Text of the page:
If we think most people are creators, then we ask “How do we help the creators first?” But if we assume most people are passive consumers, then we bias toward consumption.

AS the web came up, there was an ascendancy of geek power, and people get drunk on power. Do non-geeks comprehend their Facebook privacy settings? We have created this world of geek primacy.

Craig Newmark didn’t say “Let’s make as much money as possible.” He said “Let’s do this minimal thing and see what it does for our society.”

The problem with Google’s stuff is that it represents an actual monopoly (whether it is or not).

Social contract: There’s an endless tedium about what’s fair use and what isn’t etc. But none of that matters until people buy into a social contract that gives the average citizen equal respect and opportunities. So we get away from the DRM problem “Oh you bought it but we still control it…” (which is a stupid arrangement). The Nelson model gets away from this.

Humans have ability to work as singletons or as pack animals. All of our conflicts – political, religious, etc. come down to that pack animal switch getting thrown. What wars are started by individuals? Connect this life online. Drive-by anonymity, or uninvested anonymity. Look at polarization of political debates. The world is made of divisions where people consider each other “the other.”

Facebook very different for adults who have a history of friends to mine, compared to 16 year olds who are creating their life for the first time. Very different experience. To have a persona as an adult requires some strategic forgetting of your old persona. Imagine Bob Dylan with his Facebook presence: “Oh there’s his Bar Mitzvah photo.” No, that stuff is forgotten.

The mean-ness problem is mitigated when people have something at stake. Clans coerce mean-ness towards people below them on the pecking order. When I mention a site that’s less mean, someone tells me “You have no idea how mean people get there.”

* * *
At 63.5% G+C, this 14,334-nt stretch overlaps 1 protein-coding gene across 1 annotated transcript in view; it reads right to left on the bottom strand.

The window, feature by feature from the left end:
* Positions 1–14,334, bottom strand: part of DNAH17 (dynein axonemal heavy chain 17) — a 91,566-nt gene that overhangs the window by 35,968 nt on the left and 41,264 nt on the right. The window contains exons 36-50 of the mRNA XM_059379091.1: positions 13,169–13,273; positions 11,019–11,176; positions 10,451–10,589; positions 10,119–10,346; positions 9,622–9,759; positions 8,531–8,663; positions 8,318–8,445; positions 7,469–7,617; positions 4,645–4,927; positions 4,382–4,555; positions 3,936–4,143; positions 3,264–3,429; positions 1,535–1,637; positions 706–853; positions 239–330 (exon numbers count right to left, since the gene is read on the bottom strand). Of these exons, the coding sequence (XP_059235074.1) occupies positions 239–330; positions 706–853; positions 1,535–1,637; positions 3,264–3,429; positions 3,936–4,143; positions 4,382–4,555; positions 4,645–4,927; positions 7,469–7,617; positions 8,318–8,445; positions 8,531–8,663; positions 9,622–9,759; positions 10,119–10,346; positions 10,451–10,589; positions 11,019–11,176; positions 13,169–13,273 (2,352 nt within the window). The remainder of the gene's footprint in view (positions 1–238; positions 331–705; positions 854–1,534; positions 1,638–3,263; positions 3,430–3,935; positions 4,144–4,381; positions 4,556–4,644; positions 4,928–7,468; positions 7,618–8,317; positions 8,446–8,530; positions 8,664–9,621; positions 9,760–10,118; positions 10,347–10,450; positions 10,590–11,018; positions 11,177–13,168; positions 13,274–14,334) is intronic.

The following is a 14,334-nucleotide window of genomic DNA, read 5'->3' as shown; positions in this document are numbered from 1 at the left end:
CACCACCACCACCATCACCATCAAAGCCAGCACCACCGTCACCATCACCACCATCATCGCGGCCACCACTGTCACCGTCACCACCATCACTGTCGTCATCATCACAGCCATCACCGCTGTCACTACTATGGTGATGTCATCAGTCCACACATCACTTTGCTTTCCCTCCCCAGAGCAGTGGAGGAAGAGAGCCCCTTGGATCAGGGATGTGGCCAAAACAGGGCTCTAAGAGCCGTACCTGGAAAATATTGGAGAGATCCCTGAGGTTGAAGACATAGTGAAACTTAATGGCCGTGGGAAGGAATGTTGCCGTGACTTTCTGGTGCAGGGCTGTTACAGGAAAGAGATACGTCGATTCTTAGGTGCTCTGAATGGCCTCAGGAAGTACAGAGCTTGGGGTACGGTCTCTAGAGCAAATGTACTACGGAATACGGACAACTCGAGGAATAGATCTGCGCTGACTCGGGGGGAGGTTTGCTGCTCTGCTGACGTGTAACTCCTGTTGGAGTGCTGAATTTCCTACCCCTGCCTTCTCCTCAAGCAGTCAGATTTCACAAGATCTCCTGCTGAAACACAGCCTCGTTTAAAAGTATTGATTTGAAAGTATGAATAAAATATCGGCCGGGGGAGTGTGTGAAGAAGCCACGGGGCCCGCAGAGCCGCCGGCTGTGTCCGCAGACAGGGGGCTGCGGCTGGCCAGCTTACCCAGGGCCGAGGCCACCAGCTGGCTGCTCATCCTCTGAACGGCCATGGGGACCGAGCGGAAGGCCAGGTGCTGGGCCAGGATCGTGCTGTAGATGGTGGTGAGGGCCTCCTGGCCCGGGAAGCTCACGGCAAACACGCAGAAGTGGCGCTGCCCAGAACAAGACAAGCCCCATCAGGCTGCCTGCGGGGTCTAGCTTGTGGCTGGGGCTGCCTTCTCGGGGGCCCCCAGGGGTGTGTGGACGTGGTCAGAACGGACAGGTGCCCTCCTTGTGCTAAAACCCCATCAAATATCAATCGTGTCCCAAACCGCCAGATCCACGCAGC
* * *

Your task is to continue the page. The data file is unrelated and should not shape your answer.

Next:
There are mean people in both Second Life and on YouTube but YouTube comments are the most base. Why?

A myth: “Give away the music and sell the t-shirt.” Well, it /can/ work, but it usually doesn’t. Coming are robots that copy any design onto a tshirt. So this model can only work until the robots arrive.

Strongly recommends E.M. Forester’s “The Machine Stops.”

Self-invention is the core of person-hood. Which is why this issue of Facebook for kids is such a hot button for me. You can’t self-invent on Facebook – you need to do that in the real world.


– Gotta make a living
– Too many mean people
– Social contract where everyone is a first-class citizen

The problem with this online culture is that everone’s required to be a self-promoter all the time. “Me me me me me!!!”

Suddenly I remember that I’m biological, and have to deal with that.

Dignity means you don’t have to sing for your supper every damn time.

Three black boxes that rob you of dignity:

– Hedge fund computer
– Google computer
– NSA computer

And then he tooted on some flutes.
Undocumented instrument, bought off some teenage Hungarian gypsies. Wow – like a pair of two-foot fangs, fingers plaing off the ends.. He played masterfully